After a day for giving thanks, and several days for getting shopping deals, came Giving Tuesday (also known as #GivingTuesday), a global day dedicated to giving back. The Golden Belt Community Foundation helped introduce this unofficial holiday to central Kansas this year by promising to enhance donations to its 30 endowed funds with a matching pool of $30,000.
The Great Bend Police Department continues to investigate an armed robbery reported just after 11 p.m. last Saturday at the Cerv's convenience store at 10th and Main.
Girl Scouts from three counties worked together to create a winning float in Saturday's Home for the Holidays Parade in Great Bend.
Kimberly Becker and Randy Parr didn't hesitate to acknowledge that donated items from St. Rose Ambulatory & Surgery Center are a "Godsend."
By SUSAN THACKER
Many of us spent Thanksgiving with family, enjoying a meal and recalling all of the reasons we have to give thanks (starting with family and an abundance of healthy food).
The Barton Community College Board of Trustees received and approved an unqualified audit for the year ending June 30, 2014, when it met Tuesday. Accountant Vickie Dreiling from Adams, Brown, Beran and Ball explained that a "clean" or "unqualified" audit is the highest opinion the auditor can give.
Readers looking for a fun, free Thanksgiving activity may want to consider a family jog or walk - a Turkey Trot! Running, biking and walking are a good way to work up an appetite, or to help that wonderful meal digest. Some families make special T-shirts and follow designated routes, while others are more free-form.
DeleteMark and Krista Ball were named the 2014 Great Bend Greater Award recipients during a rare evening meeting of the Noon Kiwanis Club, Thursday at Montana Mike's. In addition to recognizing the couple for their commitment to community service, the club gave away more than $1,500 to area organizations to celebrate its 75th anniversary.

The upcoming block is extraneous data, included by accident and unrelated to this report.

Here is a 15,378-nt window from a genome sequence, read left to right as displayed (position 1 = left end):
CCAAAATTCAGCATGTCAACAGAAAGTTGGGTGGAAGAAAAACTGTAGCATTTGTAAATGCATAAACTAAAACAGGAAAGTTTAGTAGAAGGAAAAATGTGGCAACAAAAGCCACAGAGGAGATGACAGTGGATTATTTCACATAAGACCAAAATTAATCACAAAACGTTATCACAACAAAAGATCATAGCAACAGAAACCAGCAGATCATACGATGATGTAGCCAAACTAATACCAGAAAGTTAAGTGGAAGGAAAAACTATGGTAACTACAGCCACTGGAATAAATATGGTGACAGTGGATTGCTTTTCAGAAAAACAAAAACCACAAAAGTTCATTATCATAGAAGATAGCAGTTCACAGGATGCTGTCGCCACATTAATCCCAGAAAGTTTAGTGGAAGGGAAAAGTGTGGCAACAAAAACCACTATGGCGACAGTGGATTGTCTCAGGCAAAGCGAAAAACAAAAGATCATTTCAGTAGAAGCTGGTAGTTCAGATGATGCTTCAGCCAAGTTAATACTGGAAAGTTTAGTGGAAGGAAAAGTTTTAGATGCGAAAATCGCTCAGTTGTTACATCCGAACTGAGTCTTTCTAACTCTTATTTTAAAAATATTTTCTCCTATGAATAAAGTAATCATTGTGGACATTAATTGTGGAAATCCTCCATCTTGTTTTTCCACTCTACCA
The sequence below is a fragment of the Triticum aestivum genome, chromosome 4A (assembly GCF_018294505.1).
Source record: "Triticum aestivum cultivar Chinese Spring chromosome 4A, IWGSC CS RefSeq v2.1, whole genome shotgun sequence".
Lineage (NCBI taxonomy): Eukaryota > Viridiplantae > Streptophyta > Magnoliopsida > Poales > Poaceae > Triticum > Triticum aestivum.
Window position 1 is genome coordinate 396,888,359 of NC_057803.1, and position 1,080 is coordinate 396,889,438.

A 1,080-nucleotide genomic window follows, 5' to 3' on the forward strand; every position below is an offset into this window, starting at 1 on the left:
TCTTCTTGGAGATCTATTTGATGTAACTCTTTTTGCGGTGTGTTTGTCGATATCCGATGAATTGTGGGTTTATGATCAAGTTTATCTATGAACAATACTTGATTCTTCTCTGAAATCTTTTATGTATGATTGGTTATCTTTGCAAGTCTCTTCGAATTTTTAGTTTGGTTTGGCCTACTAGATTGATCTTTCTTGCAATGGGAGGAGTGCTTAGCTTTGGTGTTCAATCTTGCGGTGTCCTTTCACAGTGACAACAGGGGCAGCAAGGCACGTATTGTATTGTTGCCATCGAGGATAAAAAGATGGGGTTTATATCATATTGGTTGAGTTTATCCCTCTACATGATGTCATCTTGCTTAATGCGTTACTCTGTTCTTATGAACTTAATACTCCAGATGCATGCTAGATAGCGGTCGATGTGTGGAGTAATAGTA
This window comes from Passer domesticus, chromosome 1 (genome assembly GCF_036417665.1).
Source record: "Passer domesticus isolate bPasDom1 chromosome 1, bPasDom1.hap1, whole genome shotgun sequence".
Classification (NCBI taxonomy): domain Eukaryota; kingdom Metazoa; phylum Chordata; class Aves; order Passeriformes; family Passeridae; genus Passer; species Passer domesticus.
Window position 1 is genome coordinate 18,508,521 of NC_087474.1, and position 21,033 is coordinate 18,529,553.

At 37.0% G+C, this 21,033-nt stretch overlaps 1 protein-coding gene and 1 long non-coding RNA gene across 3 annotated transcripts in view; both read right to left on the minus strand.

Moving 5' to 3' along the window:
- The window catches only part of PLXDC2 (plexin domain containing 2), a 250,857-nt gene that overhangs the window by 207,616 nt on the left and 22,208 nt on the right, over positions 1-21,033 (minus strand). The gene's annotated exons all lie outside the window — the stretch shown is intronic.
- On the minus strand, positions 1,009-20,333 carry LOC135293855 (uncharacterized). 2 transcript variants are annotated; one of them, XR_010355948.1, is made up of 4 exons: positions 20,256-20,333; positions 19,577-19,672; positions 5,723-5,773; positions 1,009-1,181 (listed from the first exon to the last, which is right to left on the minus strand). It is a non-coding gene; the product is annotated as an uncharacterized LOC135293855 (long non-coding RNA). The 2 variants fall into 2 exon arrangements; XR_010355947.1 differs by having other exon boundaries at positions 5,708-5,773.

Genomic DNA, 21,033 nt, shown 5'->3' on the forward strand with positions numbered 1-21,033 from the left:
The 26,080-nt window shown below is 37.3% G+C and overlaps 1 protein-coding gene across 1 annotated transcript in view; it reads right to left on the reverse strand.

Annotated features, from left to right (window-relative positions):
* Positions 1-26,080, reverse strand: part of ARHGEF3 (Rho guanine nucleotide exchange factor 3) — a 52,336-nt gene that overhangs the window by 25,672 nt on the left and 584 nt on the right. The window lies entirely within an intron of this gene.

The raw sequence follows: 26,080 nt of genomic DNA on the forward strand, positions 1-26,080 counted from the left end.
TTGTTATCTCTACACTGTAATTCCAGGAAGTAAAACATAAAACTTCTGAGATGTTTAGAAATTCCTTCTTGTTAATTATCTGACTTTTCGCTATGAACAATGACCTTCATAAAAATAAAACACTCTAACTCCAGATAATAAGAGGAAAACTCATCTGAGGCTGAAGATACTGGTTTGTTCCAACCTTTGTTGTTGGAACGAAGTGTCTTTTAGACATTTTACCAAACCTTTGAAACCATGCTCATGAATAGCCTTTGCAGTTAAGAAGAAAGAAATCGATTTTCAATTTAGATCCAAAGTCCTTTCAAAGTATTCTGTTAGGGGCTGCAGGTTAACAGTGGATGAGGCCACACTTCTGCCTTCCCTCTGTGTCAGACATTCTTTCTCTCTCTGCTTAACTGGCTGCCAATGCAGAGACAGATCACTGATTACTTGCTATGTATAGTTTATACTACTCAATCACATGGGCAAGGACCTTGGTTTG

Barton Community College officials voted on bids as quickly as they could, but there was no way to rebuild the dining hall at BCC's Camp Aldrcih before June 1, 2015. So, the popular venue for weddings, camps and other business or social gatherings will remain closed for another summer, due to the fire that destroyed the dining hall last April.
A Gus Shafer sculpture that was never completed will grace the space outside the gallery that bears his name in the future, said Dave Barnes, director of the Shafer Art Gallery in the Fine Arts Building at Barton Community College.
Area residents may be sipping wine for an adult-only evening next year in the Great Bend-Brit Spaugh Zoo, according to Zoo Director Scott Gregory.
One task the Great Bend Recreation Commission will face in 2015 is planning the city's next public playground, which will be located outside of the Great Bend Activity Center at 2715 18th St.
Live theater choices abound this weekend in Barton County. Adults seeking to quench their thirst for laughter should save at least one night for the Great Bend Community Theatre production, "Beer for Breakfast."
It was kind of exciting to post "I survived the Kansas earthquake of Nov. 12, 2014," on Facebook and Twitter, but it turns out earthquakes are becoming rather common in the Wheat State.
Most people who have heard of Title IX associate the term with gender equality in school athletics, but the federal act is much more than that. Angie Maddy, dean of Student Services at Barton Community College, recently provided college trustees with a status report on BCC compliance.
A local man won't be one of the first colonists on Mars. Grady Bolding, 27, of Great Bend, was one of more than 200,000 people who applied to become an astronaut with Mars One, a Netherlands-based company that intends to begin sending people to Mars by 2024. All of those applicants knew it would be a one-way trip.
News that the Great Bend Public Library was spending more than $762,012.92 on a geothermal heating and air conditioning system shocked the city council members, who wrote the check earlier this month. It was probably out of frustration that city councilman Dana Dawson asked whether the library will even be needed in the future.
When Jerry Esfeld prepared for an agricultural program at Riley School, ice cream was part of her lesson plan.
The house at 207 Plum St. was heavily damaged by fire early Friday, for the second time in two years. After investigation by the Great Bend Fire Department and the Kansas Fire Marshal's Office, police were asked to take an arson case.
Pauline Schneider considers herself a life-time member of the The Fort Zarah Club. The former Home Demonstration Unit was organized on Feb. 11, 1929, at the home of Hazel McDonald, Schneider's mother.
The Great Bend Evening Lions Club will be serving more than a hearty meal at this year's Ham & Bean Supper next Thursday, Feb. 26.
Recently, during Jeffrey Chapman's two-week trial on first-degree murder charges, the Great Bend Tribune showed photos of Chapman walking to the Barton County Courthouse in the presence of Barton County Sheriff's Officers. Because he was wearing modern constraints not visible to the naked eye, some people assumed he posed a flight risk and wondered what law enforcement officers were thinking.
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